A very full deck
I’d like to talk about the crazy, twitterific fast, faster, ludicrous-speed world we live in, and what it means for those in the arts and entertainment field trying desperately to keep up with it all. I became acutely aware of this issue while writing a Flash Fiction story for submission (more about that in future posts).
This really is a ‘brave new world’ we live in, a world of micro-stories and tweeted news articles and the like in this instant communication age we live in which seems to pick up speed every which way we turn. I have some thoughts on the whole “Instagrata” society we seem to be immersed in these days which, the more I see and hear, turns out to be something that has been around for a while, from the rise of pulp stories and short magazine articles in modern culture to radio and television which all seem hell bent on shoving as much story at us in as little time as possible to make room for more commercials, but this phenomenon has reached a new level of insanity thanks to the internets. Head over to the YouTube stats page for a second and wrap your head around some of those staggering statistics. Three billion video views per day, more video uploaded in a month than the three major networks put out in sixty years, 48 hours of video uploaded every minute. The numbers are indeed staggering, but wait.
What does all this mean in terms of how much actual time people devote to enjoying each of those offerings? I must admit, that sort of statistic was far more difficult to find in a casual internet search, but it has certainly piqued my curiosity. They’ll never say, apparently, but how often do people switch to the next bit of infotainment? A few minutes? Less than a minute? Given the stats above, not to mention YouTube’s usual 10 minute limit for uploads, it’s not hard to imagine that the virtual remote control gets quite a workout.
Considering those stats (and what I’ve extrapolated, hopefully with a modicum of reason and logic), is it me or is this “instant entertainment” thing getting somewhat out of hand? I mean, seriously, does every single popular video have to be 45 seconds or less? I blame Twitter. I dunno about Twitter, maybe I’m just showing my age but I’m sort of reaching my “hold yer horses!” point with this whole deal. Tell your story in 30 seconds or less, or I don’t have the attention span to bother with you! :p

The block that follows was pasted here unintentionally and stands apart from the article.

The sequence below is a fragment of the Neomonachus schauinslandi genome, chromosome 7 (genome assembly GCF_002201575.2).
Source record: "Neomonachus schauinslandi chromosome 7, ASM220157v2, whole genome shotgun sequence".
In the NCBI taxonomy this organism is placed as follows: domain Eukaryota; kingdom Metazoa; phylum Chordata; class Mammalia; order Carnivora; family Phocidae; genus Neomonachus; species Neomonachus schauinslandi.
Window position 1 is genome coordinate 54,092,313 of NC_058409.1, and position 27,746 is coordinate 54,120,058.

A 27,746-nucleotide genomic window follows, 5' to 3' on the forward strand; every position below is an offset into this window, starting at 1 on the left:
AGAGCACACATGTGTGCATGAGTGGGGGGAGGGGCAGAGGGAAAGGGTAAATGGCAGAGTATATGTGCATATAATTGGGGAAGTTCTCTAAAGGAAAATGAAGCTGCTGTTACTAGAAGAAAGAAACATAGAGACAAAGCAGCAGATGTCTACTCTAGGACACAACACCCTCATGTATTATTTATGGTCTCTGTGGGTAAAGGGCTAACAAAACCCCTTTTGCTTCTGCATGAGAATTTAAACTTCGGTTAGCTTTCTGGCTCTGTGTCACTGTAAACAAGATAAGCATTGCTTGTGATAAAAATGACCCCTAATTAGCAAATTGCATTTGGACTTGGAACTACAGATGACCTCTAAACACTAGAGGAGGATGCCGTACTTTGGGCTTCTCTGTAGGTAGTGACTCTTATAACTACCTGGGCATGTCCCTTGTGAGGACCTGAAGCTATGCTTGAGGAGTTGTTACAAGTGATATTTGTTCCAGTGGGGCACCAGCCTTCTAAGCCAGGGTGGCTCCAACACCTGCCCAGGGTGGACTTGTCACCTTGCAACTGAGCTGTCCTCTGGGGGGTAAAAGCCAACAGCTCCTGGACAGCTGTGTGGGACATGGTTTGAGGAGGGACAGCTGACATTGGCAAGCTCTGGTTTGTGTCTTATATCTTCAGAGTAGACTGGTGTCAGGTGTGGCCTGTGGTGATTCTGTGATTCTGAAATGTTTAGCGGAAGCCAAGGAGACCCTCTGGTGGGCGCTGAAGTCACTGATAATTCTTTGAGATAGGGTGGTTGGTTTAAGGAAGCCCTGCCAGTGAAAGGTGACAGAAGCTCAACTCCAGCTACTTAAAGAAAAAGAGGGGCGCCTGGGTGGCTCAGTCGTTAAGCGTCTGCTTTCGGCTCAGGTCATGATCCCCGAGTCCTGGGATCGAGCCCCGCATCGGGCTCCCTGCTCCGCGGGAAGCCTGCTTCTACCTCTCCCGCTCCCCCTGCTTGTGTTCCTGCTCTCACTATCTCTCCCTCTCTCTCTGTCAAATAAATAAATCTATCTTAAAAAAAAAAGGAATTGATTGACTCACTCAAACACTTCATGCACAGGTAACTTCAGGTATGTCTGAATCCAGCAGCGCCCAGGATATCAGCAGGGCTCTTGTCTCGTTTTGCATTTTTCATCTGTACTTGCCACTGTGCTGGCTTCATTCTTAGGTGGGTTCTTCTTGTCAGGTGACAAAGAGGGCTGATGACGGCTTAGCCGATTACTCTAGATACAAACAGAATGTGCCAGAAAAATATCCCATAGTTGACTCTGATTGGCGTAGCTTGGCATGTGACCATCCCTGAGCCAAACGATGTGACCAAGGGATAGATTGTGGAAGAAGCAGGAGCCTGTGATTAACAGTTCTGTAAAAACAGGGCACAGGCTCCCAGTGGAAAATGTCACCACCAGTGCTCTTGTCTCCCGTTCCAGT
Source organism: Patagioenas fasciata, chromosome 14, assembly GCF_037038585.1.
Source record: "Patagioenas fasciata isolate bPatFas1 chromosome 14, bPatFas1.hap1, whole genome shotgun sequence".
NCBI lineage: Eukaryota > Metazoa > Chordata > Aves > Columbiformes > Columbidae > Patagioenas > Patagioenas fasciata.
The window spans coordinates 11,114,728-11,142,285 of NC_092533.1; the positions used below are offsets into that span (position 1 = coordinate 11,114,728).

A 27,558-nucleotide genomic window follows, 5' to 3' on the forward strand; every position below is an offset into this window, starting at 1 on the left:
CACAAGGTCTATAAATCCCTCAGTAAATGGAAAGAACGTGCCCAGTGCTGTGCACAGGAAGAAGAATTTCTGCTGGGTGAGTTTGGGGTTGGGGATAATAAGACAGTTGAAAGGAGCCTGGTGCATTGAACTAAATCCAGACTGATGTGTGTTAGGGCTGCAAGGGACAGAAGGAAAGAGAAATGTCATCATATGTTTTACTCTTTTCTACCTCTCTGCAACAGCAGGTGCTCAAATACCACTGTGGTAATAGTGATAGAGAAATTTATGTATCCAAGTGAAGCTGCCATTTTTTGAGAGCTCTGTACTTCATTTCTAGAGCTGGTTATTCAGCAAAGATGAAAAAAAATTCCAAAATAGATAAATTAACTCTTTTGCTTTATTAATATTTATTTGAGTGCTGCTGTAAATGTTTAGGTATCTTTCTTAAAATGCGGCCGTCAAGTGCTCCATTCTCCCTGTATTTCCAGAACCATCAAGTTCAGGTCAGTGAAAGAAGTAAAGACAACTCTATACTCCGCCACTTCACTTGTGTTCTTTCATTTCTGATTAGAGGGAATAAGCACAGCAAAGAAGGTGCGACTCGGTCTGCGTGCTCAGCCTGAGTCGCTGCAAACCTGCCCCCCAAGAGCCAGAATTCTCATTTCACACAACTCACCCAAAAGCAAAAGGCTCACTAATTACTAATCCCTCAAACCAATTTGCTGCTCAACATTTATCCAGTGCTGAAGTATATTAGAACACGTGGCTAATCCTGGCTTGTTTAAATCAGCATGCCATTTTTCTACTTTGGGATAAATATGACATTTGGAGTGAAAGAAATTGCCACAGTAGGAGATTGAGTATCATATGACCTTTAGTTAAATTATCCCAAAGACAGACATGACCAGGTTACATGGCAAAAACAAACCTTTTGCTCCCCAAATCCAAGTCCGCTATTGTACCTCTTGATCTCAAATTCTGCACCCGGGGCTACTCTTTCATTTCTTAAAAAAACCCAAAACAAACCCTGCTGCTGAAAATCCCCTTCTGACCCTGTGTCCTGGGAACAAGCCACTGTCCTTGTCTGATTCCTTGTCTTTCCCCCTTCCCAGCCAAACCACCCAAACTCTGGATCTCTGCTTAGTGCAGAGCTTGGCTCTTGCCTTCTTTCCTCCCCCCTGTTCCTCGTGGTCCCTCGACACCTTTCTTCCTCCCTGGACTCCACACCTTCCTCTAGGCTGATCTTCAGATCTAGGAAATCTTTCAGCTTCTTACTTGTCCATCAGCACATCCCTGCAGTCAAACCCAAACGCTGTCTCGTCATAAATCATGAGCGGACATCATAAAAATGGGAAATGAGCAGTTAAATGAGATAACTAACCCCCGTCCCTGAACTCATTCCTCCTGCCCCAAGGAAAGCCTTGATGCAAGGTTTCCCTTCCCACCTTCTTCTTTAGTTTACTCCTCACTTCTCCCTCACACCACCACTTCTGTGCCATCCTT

But anyway, yeah. Flash Fiction is interesting. It’s obviously not a product of the internet per se (many flash fiction websites illustrate this by pointing out the famous six word story supposedly attributable to Ernest Hemmingway). And at least it forces you to really think about what you want to write and prioritize every word. Brevity can be useful, even important, I can’t argue that point too much. And personally the super short story was intriguing enough a writing challenge to motivate me towards write something I wouldn’t normally attempt and then even go so far as to submit it and see if I could get it published online. For the time it takes to write something that short it was definitely worth trying it on for size just for the fun of it.
In any case, as far as instagrata is concerned it certainly appears that it is here to stay. There are some areas of push-back, for instance the notion of ‘slow food’ and people getting away from the drive-through, grab-and-go eating culture that seems to be losing some of the popularity it enjoyed for some several decades at least. But in terms of entertainment, information gathering, 24 hour news, and more generally the overall way in which we view and interact with all these sources of infotainment that are brought into our homes, ideas such as Flash Fiction seem to be settling in for the long haul.
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